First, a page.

Written by Alex Solorio, ESLLC 2015-2016
During fall quarter, I took a class called Global Environmental Change. The end project of this course was to make a documentary about an environmental concern for the Denver metropolitan area. My group chose to make a documentary about Colorado water rights: how they came to be and why they are so vital to the development and growth of the Denver area. For this blog post I just wanted to share a little bit about what I learned in that process.
Water law is one of the most complex and specific subsets of law in Colorado. In recent years, it has received large amounts of attention and undergone many changes due to the effect that climate change is having on water scarcity. A combination of climate change and the topography of Colorado cause the state to require very specific and intricate water plans for public and private use.
The Continental Divide plays a major role in dispersing water to different areas of Colorado. Over 80% of the state’s water comes from the western side of the Continental Divide, while over 80% of the state’s population lives on the eastern side of the Continental Divide. This all is due to a phenomenon known as the rain shadow. A rain shadow occurs when an obstacle, such as a mountain range, forces clouds to rise. This drains the cloud of moisture, and by the time the cloud surmounts the mountain range, it no longer holds much precipitation. This causes the first side of the mountain to be flush with precipitation and large swaths of land on the opposite side of the mountains to be in much drier states (the Great Plains).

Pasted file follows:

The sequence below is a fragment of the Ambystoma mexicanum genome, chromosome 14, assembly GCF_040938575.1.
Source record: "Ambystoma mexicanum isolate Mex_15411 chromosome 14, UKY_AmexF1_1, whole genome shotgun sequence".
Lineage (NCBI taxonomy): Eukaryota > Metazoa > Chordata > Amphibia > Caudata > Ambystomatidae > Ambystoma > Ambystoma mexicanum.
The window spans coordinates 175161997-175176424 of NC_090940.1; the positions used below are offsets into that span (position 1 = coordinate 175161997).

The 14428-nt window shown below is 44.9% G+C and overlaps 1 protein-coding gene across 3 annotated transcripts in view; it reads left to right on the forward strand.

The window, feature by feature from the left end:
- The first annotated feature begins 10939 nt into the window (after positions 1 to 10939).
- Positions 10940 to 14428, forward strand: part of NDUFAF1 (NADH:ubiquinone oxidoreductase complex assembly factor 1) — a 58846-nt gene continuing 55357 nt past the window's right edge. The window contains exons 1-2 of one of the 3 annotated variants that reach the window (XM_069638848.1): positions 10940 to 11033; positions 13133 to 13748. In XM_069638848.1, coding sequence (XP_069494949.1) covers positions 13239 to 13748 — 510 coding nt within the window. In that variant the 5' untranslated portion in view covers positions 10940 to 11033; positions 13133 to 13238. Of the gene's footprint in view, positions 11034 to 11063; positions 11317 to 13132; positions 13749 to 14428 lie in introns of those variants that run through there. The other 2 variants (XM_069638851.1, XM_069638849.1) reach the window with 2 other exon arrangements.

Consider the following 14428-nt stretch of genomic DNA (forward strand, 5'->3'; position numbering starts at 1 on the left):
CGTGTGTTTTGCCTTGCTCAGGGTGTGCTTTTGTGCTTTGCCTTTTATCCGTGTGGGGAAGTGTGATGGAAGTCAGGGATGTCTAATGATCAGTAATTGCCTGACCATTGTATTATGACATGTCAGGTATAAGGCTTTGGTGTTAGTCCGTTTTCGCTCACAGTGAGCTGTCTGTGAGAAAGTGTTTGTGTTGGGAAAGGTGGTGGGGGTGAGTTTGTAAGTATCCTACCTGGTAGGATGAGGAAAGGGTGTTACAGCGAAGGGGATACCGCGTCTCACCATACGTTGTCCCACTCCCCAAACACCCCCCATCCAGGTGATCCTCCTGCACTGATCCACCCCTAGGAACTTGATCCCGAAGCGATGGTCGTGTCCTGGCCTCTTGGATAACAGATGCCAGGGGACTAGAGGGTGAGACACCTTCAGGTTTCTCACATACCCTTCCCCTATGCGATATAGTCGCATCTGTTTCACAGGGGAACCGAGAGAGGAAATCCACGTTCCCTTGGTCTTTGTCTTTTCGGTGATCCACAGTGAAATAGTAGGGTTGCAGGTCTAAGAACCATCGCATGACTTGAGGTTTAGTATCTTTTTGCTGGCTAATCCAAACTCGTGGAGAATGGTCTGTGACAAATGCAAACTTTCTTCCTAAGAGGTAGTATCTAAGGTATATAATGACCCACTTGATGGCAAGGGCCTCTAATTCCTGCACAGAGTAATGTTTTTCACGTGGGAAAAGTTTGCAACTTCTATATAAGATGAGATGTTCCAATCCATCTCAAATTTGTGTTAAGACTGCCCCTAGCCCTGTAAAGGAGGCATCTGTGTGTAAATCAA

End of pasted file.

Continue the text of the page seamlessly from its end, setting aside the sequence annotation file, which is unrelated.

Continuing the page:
To learn more about the subject of Colorado water law, my group had the opportunity to interview former Colorado Supreme Court Justice Gregory Hobbs. When we asked him how and why the basis of Colorado water law formed, he responded (keep in mind this was transcribed from a video interview, so some wording may be a bit off):
“When the dry lands [west of the 100th meridian] had to come up with some way to cope with water scarcity, drought, the Common Law of England and the eastern United States, only allowed people owning land along the banks of the stream to divert any water. Right? Couldn’t work out here. Because you had to the take the water out of the streams to wherever you could grow crops. The was the first and highest use, and domestic drinking water—so none of this land could have been settled away from the banks itself anywhere in the west, if Perry water law applied. Which it doesn’t. So that’s how prior appropriation law came to be. We are the mother of rivers: eighteen downstream states and the Republic of Mexico depend on our water and we can only consume 1/3 of it; 2/3 of it we have to deliver out of state because we have nine inter-state compacts and two cases at the U.S. Supreme Court that divide the waters. That’s the law of the United States.”
To keep this post short I’ll stop there, but if you would like either a copy of the full interview or any more information on the subject, email me at firstname.lastname@example.org.